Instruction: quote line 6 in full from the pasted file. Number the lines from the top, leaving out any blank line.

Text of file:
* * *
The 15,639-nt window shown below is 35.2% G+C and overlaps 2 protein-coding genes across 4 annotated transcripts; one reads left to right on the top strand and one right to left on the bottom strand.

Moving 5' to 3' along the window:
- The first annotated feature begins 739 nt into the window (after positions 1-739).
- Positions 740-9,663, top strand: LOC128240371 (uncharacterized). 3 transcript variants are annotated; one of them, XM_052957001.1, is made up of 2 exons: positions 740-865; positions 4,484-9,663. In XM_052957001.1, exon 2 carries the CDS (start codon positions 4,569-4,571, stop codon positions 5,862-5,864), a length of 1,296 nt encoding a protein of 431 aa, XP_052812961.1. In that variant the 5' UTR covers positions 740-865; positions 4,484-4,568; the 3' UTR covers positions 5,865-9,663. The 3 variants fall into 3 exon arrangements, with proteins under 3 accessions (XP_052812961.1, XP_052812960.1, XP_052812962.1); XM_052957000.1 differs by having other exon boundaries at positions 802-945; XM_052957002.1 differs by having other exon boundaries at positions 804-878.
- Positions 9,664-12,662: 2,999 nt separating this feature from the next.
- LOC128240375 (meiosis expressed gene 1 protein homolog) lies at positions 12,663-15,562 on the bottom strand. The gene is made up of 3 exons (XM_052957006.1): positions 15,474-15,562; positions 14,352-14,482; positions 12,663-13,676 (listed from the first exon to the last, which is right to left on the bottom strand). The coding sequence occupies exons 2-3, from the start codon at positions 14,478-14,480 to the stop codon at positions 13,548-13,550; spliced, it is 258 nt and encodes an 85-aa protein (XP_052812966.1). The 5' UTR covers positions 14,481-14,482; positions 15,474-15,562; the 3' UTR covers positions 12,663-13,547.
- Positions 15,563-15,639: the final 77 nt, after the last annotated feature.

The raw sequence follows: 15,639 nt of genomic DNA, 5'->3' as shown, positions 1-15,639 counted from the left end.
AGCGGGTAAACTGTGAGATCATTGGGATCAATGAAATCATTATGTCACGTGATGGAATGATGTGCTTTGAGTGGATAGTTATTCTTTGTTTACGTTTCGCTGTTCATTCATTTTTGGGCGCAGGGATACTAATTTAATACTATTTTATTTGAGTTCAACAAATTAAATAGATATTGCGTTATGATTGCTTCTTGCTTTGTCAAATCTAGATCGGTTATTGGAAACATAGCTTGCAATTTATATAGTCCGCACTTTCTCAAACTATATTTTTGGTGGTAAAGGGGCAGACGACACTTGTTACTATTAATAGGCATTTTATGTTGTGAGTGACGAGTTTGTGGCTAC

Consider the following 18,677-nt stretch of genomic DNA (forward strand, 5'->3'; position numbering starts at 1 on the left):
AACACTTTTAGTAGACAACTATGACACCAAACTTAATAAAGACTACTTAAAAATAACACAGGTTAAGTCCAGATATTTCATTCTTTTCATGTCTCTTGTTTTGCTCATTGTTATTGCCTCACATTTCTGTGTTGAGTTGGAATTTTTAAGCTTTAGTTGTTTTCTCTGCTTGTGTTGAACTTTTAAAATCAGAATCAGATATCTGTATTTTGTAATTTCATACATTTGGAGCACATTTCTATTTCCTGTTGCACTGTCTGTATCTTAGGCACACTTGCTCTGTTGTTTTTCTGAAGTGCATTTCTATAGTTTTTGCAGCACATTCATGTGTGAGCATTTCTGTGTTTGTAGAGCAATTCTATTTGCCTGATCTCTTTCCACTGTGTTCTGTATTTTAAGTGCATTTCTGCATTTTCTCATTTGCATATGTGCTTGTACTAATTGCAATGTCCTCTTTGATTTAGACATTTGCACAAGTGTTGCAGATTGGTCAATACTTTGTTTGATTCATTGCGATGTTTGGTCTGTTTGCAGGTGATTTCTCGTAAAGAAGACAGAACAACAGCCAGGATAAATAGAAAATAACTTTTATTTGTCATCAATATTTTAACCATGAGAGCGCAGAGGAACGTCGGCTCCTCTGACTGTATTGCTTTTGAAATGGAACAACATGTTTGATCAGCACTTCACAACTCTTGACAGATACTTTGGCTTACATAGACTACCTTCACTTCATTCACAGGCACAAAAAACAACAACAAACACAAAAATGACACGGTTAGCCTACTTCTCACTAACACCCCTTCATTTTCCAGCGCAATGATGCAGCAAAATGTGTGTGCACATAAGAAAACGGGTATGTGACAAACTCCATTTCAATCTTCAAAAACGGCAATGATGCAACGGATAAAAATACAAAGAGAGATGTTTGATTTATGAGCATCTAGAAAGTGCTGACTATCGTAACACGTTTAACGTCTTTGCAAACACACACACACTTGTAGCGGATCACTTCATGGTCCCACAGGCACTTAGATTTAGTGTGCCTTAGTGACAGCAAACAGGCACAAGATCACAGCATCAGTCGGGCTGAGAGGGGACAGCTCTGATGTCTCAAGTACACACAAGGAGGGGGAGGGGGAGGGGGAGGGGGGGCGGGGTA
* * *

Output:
- LOC128240375 (meiosis expressed gene 1 protein homolog) lies at positions 12,663-15,562 on the bottom strand. The gene is made up of 3 exons (XM_052957006.1): positions 15,474-15,562; positions 14,352-14,482; positions 12,663-13,676 (listed from the first exon to the last, which is right to left on the bottom strand). The coding sequence occupies exons 2-3, from the start codon at positions 14,478-14,480 to the stop codon at positions 13,548-13,550; spliced, it is 258 nt and encodes an 85-aa protein (XP_052812966.1). The 5' UTR covers positions 14,481-14,482; positions 15,474-15,562; the 3' UTR covers positions 12,663-13,547.